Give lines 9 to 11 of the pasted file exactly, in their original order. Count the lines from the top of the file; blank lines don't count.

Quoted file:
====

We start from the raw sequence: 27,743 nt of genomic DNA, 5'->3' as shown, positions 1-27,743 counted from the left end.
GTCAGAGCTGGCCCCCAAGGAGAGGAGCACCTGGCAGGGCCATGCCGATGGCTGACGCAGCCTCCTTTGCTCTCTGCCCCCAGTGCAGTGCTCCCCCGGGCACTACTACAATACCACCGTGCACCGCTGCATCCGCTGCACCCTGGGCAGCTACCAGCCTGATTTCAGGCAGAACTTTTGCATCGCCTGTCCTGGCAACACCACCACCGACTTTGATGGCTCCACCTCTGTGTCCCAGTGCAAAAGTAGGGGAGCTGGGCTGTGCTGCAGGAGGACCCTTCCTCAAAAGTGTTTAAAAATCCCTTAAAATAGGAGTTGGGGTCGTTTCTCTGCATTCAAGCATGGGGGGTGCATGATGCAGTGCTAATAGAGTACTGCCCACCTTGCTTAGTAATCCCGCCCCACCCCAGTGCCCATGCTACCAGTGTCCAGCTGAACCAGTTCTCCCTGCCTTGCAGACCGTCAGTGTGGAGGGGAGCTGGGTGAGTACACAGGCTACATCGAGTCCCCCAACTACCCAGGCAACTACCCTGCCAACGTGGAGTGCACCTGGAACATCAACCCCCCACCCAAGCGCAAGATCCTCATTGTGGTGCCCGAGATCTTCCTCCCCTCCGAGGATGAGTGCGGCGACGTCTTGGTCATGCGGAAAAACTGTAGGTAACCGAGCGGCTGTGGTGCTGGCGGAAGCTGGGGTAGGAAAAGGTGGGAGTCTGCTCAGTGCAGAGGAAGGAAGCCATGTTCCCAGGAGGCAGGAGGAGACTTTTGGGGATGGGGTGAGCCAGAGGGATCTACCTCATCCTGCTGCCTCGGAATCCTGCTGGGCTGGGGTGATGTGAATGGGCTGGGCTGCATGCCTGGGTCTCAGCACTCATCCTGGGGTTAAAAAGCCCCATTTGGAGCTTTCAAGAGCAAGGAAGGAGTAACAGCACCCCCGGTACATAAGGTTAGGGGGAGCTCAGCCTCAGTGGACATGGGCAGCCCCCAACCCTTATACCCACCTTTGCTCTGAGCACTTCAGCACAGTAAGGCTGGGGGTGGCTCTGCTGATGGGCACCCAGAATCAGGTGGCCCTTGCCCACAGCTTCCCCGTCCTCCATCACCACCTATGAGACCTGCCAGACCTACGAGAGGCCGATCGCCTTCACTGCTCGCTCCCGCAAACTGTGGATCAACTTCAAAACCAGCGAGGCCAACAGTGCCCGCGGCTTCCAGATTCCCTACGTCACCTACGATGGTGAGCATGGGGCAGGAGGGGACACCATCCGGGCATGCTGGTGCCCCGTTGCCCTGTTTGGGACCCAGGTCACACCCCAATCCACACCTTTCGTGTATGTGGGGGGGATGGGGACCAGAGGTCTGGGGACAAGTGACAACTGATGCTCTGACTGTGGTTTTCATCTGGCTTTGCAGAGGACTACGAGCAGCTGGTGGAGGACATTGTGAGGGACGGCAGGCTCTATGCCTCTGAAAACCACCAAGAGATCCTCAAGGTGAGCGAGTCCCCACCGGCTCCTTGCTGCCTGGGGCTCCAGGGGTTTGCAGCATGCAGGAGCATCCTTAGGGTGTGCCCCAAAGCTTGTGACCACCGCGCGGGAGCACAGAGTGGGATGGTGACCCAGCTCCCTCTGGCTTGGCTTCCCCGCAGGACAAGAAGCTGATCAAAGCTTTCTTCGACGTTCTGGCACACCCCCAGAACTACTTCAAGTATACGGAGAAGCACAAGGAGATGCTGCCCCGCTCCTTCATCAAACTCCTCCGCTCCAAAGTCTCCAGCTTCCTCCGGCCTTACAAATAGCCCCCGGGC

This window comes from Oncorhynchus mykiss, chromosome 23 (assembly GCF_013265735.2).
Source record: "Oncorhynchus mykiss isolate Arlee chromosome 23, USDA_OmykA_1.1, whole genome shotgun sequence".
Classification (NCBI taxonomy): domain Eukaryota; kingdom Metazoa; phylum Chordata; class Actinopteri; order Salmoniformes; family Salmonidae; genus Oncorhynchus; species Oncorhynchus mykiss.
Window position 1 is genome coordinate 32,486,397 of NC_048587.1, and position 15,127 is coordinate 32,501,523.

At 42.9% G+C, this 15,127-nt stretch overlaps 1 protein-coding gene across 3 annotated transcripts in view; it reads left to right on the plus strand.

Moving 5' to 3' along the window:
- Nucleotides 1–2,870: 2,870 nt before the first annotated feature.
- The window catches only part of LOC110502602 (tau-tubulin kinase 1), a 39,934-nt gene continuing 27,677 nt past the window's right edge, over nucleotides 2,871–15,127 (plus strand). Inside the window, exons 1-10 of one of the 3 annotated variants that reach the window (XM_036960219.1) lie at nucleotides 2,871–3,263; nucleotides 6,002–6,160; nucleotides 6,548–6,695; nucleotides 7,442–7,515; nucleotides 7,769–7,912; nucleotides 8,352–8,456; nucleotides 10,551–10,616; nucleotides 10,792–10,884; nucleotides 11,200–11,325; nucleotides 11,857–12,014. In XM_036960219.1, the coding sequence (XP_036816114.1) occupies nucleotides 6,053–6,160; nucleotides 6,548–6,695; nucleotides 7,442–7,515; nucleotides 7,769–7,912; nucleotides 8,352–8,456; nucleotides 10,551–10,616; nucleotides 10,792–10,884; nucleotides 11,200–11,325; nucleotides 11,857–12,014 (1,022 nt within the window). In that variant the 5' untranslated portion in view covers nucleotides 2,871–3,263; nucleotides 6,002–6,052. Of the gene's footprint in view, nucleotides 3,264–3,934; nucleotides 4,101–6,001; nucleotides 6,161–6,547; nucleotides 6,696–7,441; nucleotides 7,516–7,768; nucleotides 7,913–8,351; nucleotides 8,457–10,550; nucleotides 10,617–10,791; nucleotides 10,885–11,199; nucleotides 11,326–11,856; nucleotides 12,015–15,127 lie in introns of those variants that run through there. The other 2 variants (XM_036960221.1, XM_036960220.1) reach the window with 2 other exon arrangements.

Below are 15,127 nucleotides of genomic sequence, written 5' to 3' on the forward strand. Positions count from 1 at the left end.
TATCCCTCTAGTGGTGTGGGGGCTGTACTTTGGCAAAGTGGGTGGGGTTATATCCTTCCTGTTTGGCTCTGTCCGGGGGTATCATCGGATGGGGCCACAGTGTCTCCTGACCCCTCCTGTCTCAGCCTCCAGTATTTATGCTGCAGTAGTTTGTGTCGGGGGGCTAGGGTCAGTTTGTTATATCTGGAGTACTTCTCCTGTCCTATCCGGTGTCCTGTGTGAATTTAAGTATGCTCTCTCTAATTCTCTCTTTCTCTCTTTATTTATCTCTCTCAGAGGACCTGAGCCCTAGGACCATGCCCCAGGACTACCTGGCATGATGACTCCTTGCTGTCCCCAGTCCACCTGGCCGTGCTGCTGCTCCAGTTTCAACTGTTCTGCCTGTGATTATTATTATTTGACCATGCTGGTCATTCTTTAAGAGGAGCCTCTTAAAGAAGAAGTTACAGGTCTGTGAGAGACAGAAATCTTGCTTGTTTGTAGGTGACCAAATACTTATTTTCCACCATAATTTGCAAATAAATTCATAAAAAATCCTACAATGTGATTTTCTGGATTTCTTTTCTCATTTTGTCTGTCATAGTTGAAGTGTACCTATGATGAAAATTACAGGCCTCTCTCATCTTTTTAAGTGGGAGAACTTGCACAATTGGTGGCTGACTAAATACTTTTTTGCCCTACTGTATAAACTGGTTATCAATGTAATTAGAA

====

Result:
- Nucleotides 1–2,870: 2,870 nt before the first annotated feature.
- The window catches only part of LOC110502602 (tau-tubulin kinase 1), a 39,934-nt gene continuing 27,677 nt past the window's right edge, over nucleotides 2,871–15,127 (plus strand). Inside the window, exons 1-10 of one of the 3 annotated variants that reach the window (XM_036960219.1) lie at nucleotides 2,871–3,263; nucleotides 6,002–6,160; nucleotides 6,548–6,695; nucleotides 7,442–7,515; nucleotides 7,769–7,912; nucleotides 8,352–8,456; nucleotides 10,551–10,616; nucleotides 10,792–10,884; nucleotides 11,200–11,325; nucleotides 11,857–12,014. In XM_036960219.1, the coding sequence (XP_036816114.1) occupies nucleotides 6,053–6,160; nucleotides 6,548–6,695; nucleotides 7,442–7,515; nucleotides 7,769–7,912; nucleotides 8,352–8,456; nucleotides 10,551–10,616; nucleotides 10,792–10,884; nucleotides 11,200–11,325; nucleotides 11,857–12,014 (1,022 nt within the window). In that variant the 5' untranslated portion in view covers nucleotides 2,871–3,263; nucleotides 6,002–6,052. Of the gene's footprint in view, nucleotides 3,264–3,934; nucleotides 4,101–6,001; nucleotides 6,161–6,547; nucleotides 6,696–7,441; nucleotides 7,516–7,768; nucleotides 7,913–8,351; nucleotides 8,457–10,550; nucleotides 10,617–10,791; nucleotides 10,885–11,199; nucleotides 11,326–11,856; nucleotides 12,015–15,127 lie in introns of those variants that run through there. The other 2 variants (XM_036960221.1, XM_036960220.1) reach the window with 2 other exon arrangements.

Below are 15,127 nucleotides of genomic sequence, written 5' to 3' on the forward strand. Positions count from 1 at the left end.